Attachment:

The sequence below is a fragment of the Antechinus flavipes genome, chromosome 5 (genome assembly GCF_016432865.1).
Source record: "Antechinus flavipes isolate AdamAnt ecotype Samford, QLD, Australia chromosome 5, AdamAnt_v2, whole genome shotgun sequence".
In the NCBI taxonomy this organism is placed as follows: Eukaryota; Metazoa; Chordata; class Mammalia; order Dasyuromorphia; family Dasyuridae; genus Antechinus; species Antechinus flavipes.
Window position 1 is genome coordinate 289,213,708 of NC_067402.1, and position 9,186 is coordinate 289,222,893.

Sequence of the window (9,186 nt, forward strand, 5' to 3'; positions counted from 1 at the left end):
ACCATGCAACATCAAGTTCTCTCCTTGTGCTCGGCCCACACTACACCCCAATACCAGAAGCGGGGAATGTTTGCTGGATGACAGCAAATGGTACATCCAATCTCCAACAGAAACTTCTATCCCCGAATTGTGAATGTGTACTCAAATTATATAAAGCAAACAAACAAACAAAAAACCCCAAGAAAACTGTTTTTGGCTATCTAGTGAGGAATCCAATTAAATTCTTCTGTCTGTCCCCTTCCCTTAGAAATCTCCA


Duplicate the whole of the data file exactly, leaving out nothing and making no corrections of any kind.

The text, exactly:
The sequence below is a fragment of the Antechinus flavipes genome, chromosome 5 (genome assembly GCF_016432865.1).
Source record: "Antechinus flavipes isolate AdamAnt ecotype Samford, QLD, Australia chromosome 5, AdamAnt_v2, whole genome shotgun sequence".
In the NCBI taxonomy this organism is placed as follows: Eukaryota; Metazoa; Chordata; class Mammalia; order Dasyuromorphia; family Dasyuridae; genus Antechinus; species Antechinus flavipes.
Window position 1 is genome coordinate 289,213,708 of NC_067402.1, and position 9,186 is coordinate 289,222,893.

Sequence of the window (9,186 nt, forward strand, 5' to 3'; positions counted from 1 at the left end):
ACCATGCAACATCAAGTTCTCTCCTTGTGCTCGGCCCACACTACACCCCAATACCAGAAGCGGGGAATGTTTGCTGGATGACAGCAAATGGTACATCCAATCTCCAACAGAAACTTCTATCCCCGAATTGTGAATGTGTACTCAAATTATATAAAGCAAACAAACAAACAAAAAACCCCAAGAAAACTGTTTTTGGCTATCTAGTGAGGAATCCAATTAAATTCTTCTGTCTGTCCCCTTCCCTTAGAAATCTCCA